insults or intimidates the other person.
Discrimination by imposition of policies
(3) A person (the first person) discriminates against another
(a) the first person imposes, or
proposes to impose, a policy; and
(b) the policy has, or is likely
to have, the effect of disadvantaging people who have a particular protected
attribute, or a particular combination of 2 or more protected attributes; and
(c) the other person has that
attribute or combination of attributes.
Note: This subsection has effect
subject to section 21.
The Explanatory Notes state that the proposed new definition of
'discrimination' is not intended to change the underlying policy in existing Commonwealth
[T]he existing definitions of discrimination are
inconsistent, difficult to understand and apply, and have been widely
criticised. The Bill introduces a simplified and streamlined definition of
discrimination to make it as easy as possible for duty holders to understand
what is required to comply with the Bill.
Areas of public life covered
Discrimination will be unlawful if it occurs in connection with any
'area of public life' (as defined in subclause 22(2)), as well as in relation
to a number of attributes in the area of work only (subclause 22(3)).
According to the Explanatory Notes:
The Bill will simplify the approach to specifying when
discrimination is unlawful by prohibiting any discrimination that is connected
with any area of public life. This will lead to some expansion of the coverage
anti-discrimination protections. However, there are expected to be relatively
few areas of public life that are not already covered, primarily areas such as
small partnerships and volunteer work. To balance any unintended consequences
for the broader coverage, the Bill includes a general exception for any conduct
that is justified.
Exceptions to unlawful
A wide range of streamlined exceptions are set out in Division 4 of
Part 2-2 of Chapter 2, including:
- a new general exception for 'justifiable conduct' (clause 23);
- an exception for the inherent requirements of particular work (clause
- the preservation of exceptions related to religion (clauses 32
Exceptions for religious
The exceptions for religious organisations relate to:
the appointment of priests, ministers or members of religious
orders (clause 32);
- conduct engaged in in good faith by religious bodies and
educational institutions, that: conforms to the doctrines, tenets or beliefs of
a religion; or is necessary to avoid injury to the religious sensitivities of
adherents of that religion (clause 33).
The Explanatory Notes state that 'given the importance of freedom of
religion, it is important to maintain explicit religious exemptions,
particularly for matters fundamental to the practice of the religion'.
Further, the exception provided in clause 32 is a narrow exception, while
the exception for religious bodies and educational institutions in clause 33
relates to a broader range of conduct, with the only limitation being in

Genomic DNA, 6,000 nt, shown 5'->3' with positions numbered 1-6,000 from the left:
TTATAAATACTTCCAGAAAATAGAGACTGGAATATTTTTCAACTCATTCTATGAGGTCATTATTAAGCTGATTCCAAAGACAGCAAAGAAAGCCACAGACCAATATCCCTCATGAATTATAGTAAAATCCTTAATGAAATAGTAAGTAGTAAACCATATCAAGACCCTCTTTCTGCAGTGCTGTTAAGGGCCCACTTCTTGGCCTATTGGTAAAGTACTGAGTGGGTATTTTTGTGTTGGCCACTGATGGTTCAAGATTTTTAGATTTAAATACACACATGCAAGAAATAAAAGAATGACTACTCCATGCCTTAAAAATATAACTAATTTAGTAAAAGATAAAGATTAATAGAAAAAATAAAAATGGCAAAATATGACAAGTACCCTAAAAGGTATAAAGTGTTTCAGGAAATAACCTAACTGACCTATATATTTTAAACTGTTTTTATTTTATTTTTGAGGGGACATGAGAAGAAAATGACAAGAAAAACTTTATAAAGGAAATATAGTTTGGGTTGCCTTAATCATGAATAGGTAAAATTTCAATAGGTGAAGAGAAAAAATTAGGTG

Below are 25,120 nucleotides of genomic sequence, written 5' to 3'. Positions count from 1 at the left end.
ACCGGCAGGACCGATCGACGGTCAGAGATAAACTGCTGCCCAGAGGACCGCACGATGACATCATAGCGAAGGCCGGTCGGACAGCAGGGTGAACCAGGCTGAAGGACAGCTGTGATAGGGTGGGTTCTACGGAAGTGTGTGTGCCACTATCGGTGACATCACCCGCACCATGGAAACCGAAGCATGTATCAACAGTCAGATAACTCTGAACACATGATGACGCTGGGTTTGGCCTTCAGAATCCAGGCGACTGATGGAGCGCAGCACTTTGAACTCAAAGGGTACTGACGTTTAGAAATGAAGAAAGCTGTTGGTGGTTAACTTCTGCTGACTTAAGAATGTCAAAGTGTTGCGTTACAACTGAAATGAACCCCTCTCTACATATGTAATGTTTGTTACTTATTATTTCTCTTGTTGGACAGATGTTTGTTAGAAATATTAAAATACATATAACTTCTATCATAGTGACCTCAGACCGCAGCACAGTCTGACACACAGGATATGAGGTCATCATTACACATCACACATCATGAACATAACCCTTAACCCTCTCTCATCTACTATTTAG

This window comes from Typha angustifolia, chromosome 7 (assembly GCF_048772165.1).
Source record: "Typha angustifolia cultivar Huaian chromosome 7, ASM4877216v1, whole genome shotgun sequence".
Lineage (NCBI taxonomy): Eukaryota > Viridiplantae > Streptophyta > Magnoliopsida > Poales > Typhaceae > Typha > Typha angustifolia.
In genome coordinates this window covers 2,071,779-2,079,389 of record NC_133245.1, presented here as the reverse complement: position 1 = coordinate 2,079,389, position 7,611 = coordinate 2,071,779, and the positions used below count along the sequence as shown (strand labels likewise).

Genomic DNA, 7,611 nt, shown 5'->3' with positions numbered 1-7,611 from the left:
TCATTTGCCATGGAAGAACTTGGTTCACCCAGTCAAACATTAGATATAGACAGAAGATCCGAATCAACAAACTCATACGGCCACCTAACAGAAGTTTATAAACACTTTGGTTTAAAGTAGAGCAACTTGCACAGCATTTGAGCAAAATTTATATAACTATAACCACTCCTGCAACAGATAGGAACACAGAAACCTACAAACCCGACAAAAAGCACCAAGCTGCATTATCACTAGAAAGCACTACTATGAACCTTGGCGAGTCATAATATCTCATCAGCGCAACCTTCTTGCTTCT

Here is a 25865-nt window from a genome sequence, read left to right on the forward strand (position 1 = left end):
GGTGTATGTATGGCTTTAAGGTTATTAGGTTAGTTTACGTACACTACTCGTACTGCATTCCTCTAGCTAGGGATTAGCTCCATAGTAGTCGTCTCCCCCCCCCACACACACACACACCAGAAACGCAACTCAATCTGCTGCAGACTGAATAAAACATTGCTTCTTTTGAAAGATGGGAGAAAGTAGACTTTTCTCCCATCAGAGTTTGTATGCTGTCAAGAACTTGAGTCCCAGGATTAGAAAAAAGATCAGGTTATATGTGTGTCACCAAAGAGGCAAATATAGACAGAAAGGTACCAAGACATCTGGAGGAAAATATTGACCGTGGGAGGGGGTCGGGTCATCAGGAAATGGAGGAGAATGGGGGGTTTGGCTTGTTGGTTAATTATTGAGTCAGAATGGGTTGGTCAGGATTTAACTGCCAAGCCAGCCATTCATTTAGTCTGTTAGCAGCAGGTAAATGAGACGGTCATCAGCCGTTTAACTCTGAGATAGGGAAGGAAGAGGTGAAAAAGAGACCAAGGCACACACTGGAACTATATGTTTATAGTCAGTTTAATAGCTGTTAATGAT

respect of Commonwealth-funded aged care.
The exceptions in clauses 32 and 33 apply in relation to different
protected attributes. The exceptions in clause 32 apply to the new attributes
of sexual orientation, gender identity and religion, in addition to the
attributes previously covered by the Age Discrimination Act and the Sex
Discrimination Act (that is, age, breastfeeding, family responsibilities,
marital or relationship status, pregnancy or potential pregnancy, and sex).
The exception in clause 33, however, which relates to religious bodies
and religious educational institutions applies to a more limited range of
attributes, namely: gender identity; marital or relationship status; potential
pregnancy; pregnancy; religion; and sexual orientation.
Review of exceptions
Clause 47 requires all the exceptions in the Draft Bill to be reviewed
by the Minister, with the review to begin within three years of commencement of
the legislation. The Explanatory Notes state that this review is to be
conducted 'to enable consideration of whether these exceptions are necessary,
taking into account the operation of the new justifiable conduct exception'.
Chapter 3 – Measures to assist compliance
Chapter 3 of the Draft Bill deals with measures to assist people to
comply with the consolidated laws, including proposed provisions in relation
- guidelines which the AHRC may make to assist people to avoid
engaging in conduct which is unlawful or is contrary to human rights (clauses
62 and 63);
review of a person's or body's policies or programs by the AHRC,
on application, to determine whether they constitute, or may give rise to,
unlawful conduct, or conduct engaged in by the Commonwealth that is contrary to
human rights (clauses 64 to 66);
- voluntary development and implementation of action plans by
persons or bodies, to assist them and their employees to avoid engaging in unlawful
conduct (clauses 67 to 69);
- binding disability standards which the Minister may make (clauses
70 to 74);
- compliance codes which the AHRC may make in order to provide
additional certainty for specific industries in relation to their obligations
(clauses 75 to 78);
special measure determinations which the AHRC may make (clauses